If you ever used a
MsgBox in a Microsoft Access application, you probably noticed that it always says “Microsoft Access” in the title bar by default:
MsgBox "Hello World"
If you want to hide the fact that your app was built with MS Access, and show your app title instead, you can use the
MsgBox "Hello World", , "My App"
But that’s not the ideal solution.
Even when you put the app title into a constant and pass this, you still have to remember to do this every time you’re using a
Fortunately, there’s a better way: It’s possible to “override” default Access functions.
You can provide your own implementation with the same name and the same parameters, which calls the actual built-in function under the hood.
Here’s an example how to override
Public Function MsgBox( _ Prompt, _ Optional Buttons As VbMsgBoxStyle = vbOKOnly, _ Optional Title, _ Optional HelpFile, _ Optional Context _ ) _ As VbMsgBoxResult If IsMissing(Title) Then Title = CurrentDb.Properties("AppTitle") End If MsgBox = VBA.Interaction.MsgBox(Prompt, Buttons, Title, HelpFile, Context) End Function
This function doesn’t do much more than passing all parameters to
VBA.Interaction.MsgBox, which is what you would call the fully qualified name in .NET for
You can see it when you right-click
MsgBox somewhere in your code and click on “Go to definition”:
Setting the title
Now you just need to set the app title once, if your application doesn’t have one yet.
The MSDN page about the
AppTitle property describes multiple ways how to do this (manually or by code).
In case the
AppTitle property already exists in your app, you can just overwrite it with a one-liner:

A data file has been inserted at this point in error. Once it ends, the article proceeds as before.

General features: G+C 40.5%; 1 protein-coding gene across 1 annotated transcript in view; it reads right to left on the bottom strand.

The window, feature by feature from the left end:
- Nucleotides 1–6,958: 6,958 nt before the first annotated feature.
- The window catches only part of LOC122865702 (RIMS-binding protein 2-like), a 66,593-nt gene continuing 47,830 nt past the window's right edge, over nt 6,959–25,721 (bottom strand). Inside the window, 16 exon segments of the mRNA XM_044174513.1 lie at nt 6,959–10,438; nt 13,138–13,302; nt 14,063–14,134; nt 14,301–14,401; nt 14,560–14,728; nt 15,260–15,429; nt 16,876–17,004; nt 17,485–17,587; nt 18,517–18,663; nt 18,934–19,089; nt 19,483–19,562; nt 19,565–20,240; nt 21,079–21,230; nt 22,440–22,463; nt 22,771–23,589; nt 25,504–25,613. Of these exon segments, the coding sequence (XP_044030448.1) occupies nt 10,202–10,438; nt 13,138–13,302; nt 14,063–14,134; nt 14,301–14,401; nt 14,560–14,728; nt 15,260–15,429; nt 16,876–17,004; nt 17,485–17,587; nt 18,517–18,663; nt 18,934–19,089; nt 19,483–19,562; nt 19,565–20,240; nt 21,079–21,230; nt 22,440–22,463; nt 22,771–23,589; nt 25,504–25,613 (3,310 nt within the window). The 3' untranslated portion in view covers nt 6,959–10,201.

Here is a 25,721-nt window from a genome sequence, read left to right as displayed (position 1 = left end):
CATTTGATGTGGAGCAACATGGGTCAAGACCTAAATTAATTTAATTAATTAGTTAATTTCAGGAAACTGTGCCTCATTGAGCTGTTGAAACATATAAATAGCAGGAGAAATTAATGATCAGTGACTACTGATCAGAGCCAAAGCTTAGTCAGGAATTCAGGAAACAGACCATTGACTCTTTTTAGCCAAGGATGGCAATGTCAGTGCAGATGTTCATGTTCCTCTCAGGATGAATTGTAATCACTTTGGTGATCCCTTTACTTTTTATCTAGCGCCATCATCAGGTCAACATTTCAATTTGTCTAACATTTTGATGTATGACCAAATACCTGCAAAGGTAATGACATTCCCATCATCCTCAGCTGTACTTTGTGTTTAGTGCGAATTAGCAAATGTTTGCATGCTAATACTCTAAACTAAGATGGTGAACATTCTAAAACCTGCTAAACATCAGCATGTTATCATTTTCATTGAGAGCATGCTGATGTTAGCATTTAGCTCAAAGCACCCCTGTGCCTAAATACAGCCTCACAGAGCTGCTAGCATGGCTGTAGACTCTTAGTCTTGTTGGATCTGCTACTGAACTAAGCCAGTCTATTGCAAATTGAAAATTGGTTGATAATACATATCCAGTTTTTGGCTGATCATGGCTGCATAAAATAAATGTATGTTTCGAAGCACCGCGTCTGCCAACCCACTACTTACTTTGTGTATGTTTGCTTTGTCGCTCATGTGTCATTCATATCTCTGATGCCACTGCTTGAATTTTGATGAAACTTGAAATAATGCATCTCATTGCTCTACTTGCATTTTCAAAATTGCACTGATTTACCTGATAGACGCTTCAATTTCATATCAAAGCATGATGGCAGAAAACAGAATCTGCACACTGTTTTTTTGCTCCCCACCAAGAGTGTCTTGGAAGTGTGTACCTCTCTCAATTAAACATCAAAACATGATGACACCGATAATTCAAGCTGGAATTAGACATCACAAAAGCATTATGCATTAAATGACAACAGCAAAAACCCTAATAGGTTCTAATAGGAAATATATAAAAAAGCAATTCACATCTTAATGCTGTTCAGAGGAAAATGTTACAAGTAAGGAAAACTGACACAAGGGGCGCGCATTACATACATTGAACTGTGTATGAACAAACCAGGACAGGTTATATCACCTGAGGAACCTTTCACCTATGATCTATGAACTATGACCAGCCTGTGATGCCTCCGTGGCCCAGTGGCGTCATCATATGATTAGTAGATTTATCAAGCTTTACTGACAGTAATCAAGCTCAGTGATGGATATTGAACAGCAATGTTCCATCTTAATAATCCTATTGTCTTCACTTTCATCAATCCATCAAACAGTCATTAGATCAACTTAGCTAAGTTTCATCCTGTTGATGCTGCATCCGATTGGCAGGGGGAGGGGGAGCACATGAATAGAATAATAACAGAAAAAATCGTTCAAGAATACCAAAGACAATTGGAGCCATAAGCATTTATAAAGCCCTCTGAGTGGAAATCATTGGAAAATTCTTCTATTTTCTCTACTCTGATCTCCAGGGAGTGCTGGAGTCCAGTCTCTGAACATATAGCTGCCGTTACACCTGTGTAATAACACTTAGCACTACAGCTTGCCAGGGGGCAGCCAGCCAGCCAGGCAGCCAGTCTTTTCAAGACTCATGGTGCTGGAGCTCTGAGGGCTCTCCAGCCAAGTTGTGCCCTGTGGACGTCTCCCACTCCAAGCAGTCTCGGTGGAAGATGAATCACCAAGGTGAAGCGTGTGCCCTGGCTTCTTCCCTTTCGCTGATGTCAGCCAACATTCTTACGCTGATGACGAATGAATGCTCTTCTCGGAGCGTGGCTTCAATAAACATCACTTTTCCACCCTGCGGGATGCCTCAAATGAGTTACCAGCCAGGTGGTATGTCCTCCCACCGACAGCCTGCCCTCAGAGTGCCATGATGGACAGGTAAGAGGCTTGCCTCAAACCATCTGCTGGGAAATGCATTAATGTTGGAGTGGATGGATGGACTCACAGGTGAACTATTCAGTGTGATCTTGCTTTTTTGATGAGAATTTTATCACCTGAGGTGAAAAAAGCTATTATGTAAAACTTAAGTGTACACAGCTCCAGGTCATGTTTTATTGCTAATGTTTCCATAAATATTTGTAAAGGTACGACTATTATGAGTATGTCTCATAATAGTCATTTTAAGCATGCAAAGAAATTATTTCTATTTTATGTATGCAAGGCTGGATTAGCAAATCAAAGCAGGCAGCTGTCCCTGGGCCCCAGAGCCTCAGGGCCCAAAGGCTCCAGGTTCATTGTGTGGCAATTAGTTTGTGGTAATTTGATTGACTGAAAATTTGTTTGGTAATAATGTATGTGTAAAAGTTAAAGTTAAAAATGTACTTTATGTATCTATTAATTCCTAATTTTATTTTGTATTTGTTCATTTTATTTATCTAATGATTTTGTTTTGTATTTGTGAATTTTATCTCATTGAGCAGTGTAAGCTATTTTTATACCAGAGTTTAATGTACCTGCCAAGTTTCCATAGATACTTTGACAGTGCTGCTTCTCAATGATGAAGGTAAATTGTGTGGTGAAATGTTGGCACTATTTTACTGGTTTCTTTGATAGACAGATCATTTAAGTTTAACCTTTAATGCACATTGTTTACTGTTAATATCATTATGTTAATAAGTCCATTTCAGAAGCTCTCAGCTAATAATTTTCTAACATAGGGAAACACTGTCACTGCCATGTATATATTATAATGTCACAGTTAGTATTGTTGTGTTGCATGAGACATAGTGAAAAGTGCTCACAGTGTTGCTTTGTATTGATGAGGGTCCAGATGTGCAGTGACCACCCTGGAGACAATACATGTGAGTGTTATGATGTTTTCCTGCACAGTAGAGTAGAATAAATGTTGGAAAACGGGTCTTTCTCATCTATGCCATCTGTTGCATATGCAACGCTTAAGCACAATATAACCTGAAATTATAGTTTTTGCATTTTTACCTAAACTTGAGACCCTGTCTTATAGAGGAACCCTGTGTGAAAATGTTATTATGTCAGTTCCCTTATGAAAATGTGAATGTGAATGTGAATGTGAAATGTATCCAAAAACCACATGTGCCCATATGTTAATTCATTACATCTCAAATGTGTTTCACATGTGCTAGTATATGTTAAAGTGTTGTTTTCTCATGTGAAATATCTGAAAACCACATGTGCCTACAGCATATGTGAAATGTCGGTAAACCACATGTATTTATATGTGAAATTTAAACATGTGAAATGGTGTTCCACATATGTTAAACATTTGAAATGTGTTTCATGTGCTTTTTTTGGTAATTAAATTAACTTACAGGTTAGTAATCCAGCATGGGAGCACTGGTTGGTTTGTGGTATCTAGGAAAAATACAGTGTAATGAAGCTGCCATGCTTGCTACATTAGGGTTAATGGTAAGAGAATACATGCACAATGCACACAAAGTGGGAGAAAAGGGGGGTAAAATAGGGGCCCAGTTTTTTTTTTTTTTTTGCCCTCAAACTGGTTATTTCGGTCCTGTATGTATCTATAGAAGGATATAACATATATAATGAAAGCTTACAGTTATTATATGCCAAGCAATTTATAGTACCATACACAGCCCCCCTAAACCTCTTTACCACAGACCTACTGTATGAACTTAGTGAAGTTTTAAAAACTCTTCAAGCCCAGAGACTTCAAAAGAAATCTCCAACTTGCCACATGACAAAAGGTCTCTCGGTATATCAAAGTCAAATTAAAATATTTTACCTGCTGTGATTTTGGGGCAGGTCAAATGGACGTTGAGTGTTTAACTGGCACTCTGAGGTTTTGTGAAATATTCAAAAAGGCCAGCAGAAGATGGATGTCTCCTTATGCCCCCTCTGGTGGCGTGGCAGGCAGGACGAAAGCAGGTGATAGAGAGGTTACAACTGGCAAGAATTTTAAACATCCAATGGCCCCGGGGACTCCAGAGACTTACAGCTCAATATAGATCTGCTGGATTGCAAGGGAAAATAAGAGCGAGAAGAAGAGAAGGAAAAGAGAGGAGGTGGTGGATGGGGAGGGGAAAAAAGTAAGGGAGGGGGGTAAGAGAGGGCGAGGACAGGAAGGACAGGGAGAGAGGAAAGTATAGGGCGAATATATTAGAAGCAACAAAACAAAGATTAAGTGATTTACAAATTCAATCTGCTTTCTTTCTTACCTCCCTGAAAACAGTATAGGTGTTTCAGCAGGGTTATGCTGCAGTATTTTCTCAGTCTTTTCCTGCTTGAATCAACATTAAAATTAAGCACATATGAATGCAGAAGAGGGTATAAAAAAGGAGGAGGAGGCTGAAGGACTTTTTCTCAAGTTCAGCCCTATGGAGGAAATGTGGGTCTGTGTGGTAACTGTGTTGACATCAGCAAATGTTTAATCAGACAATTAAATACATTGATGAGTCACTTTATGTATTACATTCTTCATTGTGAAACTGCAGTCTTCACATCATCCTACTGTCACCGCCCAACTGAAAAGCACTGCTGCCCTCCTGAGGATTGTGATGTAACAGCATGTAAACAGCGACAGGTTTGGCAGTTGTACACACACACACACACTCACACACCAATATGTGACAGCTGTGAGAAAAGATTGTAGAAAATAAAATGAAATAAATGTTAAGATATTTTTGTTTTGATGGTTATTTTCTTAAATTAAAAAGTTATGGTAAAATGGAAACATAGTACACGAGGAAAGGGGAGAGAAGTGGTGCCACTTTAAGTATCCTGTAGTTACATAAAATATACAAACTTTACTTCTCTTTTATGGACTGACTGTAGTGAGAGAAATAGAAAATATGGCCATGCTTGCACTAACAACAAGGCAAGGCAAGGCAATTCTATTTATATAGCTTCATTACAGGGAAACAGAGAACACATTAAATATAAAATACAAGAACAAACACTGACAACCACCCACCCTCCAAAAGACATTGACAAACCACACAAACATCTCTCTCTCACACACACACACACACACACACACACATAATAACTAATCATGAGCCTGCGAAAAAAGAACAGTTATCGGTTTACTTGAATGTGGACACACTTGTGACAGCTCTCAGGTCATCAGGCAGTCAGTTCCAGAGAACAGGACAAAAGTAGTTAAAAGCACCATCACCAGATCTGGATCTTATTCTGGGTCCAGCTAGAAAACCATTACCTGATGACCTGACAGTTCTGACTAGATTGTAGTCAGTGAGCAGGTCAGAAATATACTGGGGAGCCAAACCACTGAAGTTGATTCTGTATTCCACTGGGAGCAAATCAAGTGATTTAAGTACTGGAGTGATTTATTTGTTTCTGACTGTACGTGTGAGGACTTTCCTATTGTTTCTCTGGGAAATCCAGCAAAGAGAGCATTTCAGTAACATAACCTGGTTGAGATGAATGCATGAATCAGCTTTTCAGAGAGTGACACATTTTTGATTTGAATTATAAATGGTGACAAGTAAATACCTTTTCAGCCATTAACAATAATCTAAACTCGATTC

CurrentDb.Properties("AppTitle")= "New Title"
If it doesn’t, there’s also example code on the bottom of this MSDN page which creates the property if it’s missing.
With the app title set, the message box will now look like this, without having to fill the
MsgBox "Hello World"
Note that there’s no error handling in the
MsgBox function shown above, i.e. it will crash when your app title is not set.
It would be possible to avoid this by catching error number 3270 or by looping
CurrentDb.Properties and checking each property whether its name is
AppTitle, but for me that’s not necessary, because I control the app and I know the title is set.
This approach works for other built-in Access functions as well.
Another good candidate for this is the
Public Function InputBox( _ Prompt, _ Optional Title, _ Optional Default, _ Optional XPos, _ Optional YPos, _ Optional HelpFile, _ Optional Context _ ) _ As String If IsMissing(Title) Then Title = CurrentDb.Properties("AppTitle") End If InputBox = VBA.Interaction.InputBox(Prompt, Title, Default, XPos, YPos, HelpFile, Context) End Function
You can even add this in an existing app without having to change anything else, as long as you make sure that your “overridden” function’s signature is exactly the same as the original MS Access function.